Robert Reich’s latest column in the American Prospect attempts to outline a pragmatic approach to fighting terrorism (reader-submitted link). Here’s a juicy quote, taking both the left and right to task for their hardline positions:

Here’s where America’s political and intellectual left and right seem incapable of reasoned debate. Much of the left is still bemoaning America’s Cold War support of anticommunist dictators–the shah, Mobutu, Somoza, Greek colonels, Korean generals, Pinochet, Marcos, Armas, the mujahideen–and our nation’s gruesome record advising them, training their death squads, schooling and equipping their torture specialists, and helping them squirrel away their vast wealth. Given this history, the post-September 11 effulgence of American flags, patriotic hymns, and “freedom and democracy” bromides offered by American politicians strikes many on the left as dangerously ahistoric if not downright hypocritical.

The right dismisses this sordid history as irrelevant to the current crisis and accuses anyone on the left who dwells on it as “blaming America” for terrorism. Both sides are wrong: the left for suggesting that this history should make us any less determined to fight Islamic extremism and the right for assuming that this record has no bearing on why much of the third world is hostile toward us. Of course, we must proceed against terrorists with full force. Yet it’s also important to understand that our checkered history has shaped the understandings of many poor nations whose cooperation we need in order for that force to be effective and many of the world’s poor who are both attracted to radical fundamentalism and repelled by American bullying.

So, one thing I didn’t realize at first is that Microsoft attempted to justify MSN’s blockage of non-IE browsers by saying that those browsers were not standards compliant. As Edd Dumbill points out in his weblog, that’s a bunch of crap. Dan Gillmor also has a brief Q&A with Tim Berners-Lee about Microsoft’s decision to exclude in his weblog.

If you’ve been out of town for a few days like me, this Economist rundown of what’s going on right now in Afghanistan should get you up to speed.

I heard a news item on the BBC this morning stating that the US was broadcasting a radio message in Afghanistan explaining how to tell bomblets from cluster bombs and food aid packages apart. Apparently both of them are yellow, and we’ve been dropping them in close enough proximity that people might blow themselves up by picking up a bomblet that they think might be a ration. This really fuels the argument that any food aid we provide should be distributed through NGOs that are already in that business in Afghanistan. (This BBC article mentions the radio message.)

Over at Slate, Robert Wright has written an excellent article on the issue of whether or not Islam can reconcile itself with modernity. Here’s one of the key points in the article:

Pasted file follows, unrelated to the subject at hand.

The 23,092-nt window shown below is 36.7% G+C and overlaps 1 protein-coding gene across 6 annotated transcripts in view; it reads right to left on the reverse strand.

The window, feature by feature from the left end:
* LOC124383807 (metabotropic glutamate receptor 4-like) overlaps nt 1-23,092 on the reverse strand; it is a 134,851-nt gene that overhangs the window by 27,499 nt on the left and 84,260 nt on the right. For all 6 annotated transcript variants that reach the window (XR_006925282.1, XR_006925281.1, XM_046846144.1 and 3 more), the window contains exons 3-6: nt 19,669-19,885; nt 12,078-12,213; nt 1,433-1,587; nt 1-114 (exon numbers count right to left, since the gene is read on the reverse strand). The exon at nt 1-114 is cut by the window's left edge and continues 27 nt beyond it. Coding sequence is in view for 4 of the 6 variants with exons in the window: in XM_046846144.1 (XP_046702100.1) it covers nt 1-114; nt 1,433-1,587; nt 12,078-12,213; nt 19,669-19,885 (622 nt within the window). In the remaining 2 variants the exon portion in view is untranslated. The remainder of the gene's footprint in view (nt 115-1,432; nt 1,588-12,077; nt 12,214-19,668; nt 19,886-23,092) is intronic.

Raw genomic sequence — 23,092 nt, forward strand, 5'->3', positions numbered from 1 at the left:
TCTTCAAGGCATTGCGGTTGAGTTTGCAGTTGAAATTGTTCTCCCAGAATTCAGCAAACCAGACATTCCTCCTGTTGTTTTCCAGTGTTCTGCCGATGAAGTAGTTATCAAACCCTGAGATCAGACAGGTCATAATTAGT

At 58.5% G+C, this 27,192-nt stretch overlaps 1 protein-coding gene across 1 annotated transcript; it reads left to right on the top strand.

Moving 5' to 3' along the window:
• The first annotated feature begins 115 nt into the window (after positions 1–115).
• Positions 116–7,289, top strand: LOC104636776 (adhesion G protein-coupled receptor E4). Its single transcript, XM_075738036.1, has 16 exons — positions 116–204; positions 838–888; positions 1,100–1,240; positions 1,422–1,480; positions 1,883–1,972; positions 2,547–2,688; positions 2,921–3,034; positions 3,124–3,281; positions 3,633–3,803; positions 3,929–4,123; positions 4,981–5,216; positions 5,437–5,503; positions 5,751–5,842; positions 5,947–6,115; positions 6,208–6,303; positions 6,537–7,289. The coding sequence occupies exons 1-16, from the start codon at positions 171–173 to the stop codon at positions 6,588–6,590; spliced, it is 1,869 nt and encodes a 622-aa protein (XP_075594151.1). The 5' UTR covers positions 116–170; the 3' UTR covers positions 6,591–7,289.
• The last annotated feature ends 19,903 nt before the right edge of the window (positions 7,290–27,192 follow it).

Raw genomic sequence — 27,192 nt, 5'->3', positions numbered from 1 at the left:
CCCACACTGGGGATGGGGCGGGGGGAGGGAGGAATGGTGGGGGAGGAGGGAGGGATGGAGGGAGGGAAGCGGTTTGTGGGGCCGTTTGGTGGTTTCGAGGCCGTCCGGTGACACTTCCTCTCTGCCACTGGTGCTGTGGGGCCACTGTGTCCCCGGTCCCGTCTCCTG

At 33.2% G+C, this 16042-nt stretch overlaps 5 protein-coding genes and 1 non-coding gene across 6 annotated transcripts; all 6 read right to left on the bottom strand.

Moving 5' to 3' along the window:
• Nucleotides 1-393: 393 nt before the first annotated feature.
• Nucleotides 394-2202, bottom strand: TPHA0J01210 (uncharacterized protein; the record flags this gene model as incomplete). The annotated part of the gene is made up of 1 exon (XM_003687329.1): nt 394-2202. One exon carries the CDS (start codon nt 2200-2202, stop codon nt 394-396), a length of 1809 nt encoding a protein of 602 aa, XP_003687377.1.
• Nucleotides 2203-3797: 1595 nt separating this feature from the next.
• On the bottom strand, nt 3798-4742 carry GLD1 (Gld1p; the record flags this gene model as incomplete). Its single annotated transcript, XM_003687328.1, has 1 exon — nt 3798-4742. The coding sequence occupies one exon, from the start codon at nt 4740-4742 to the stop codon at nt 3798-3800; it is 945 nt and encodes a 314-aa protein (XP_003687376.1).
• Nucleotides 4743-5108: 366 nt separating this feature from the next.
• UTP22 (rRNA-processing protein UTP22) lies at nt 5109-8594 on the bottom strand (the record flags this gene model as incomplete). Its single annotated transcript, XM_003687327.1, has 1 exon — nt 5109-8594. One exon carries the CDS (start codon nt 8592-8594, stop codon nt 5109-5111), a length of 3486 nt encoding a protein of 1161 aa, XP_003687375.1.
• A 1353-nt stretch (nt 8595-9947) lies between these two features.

I’m not saying that Islam is irrelevant to what happened on Sept. 11. In fact, I buy much of Sullivan’s argument-that understanding contemporary Islamic fundamentalism, as distinguished from moderate strands of Islam, helps illuminate our predicament. But I am saying that this whole business of mining the Quran for incendiary quotes is essentially pointless. Religions evolve, and there is usually enough ambiguity in their founding scriptures to let them evolve in any direction. If Osama Bin Laden were a Christian, and he still wanted to destroy the World Trade Center, he would cite Jesus’ rampage against the money-changers. If he didn’t want to destroy the World Trade Center, he could stress the Sermon on the Mount.

The entire article is excellent. Don’t skip it.

Lots of stuff happened while I was gone. For one thing, I had about 500 unread emails in my inbox, and I’m still catching up. In other news:

  • Microsoft launched Windows XP.
  • Microsoft redesigned MSN, and as part of the redesign, intentionally locked out browsers other than Internet Explorer. I had about 5 billion email messages in my inbox from discussions of this on various mailing lists, but I can’t get worked up about it. Is anybody smart enough to use a browser other than IE dumb enough to use MSN?
  • The completist in me wants to make sure to point out that Phil Agre released another set of attack-related links in my absence.
  • The USA Act was signed into law. John Dean has written an excellent rundown of the problems with the law for MSNBC.

I’m going out of town for a few days, so things will likely be quiet around here until I get back next Monday.

Keep an eye on this: a US military spokesman says that the Taliban is planning to poison food aid and blame the United States for it. There’s no chance the United States is planning to poison food going into Afghanistan, but my cynical side says that this could be one of those things said in a war to demonize the enemy. Either the Taliban is planning on trying to make us look bad by poisoning their own people and blaming us (which wouldn’t surprise me given the way they’ve been willing to sacrifice civilians so far), or we’re trying to make it look like the Taliban is doing that. The bottom line here is that we don’t really know the truth, and we shouldn’t automatically assume that what we’re being told is the truth, or more specifically, the whole truth.

Mark Goldblatt was shocked to learn that Microsoft has removed words deemed offensive from the thesaurus in Office 2000 (and, I assume, XP). That just totally sucks. I’ve tried to overcome the burning hatred I once felt for Microsoft, but they keep doing things that rekindle it. (Link from Flutterby.)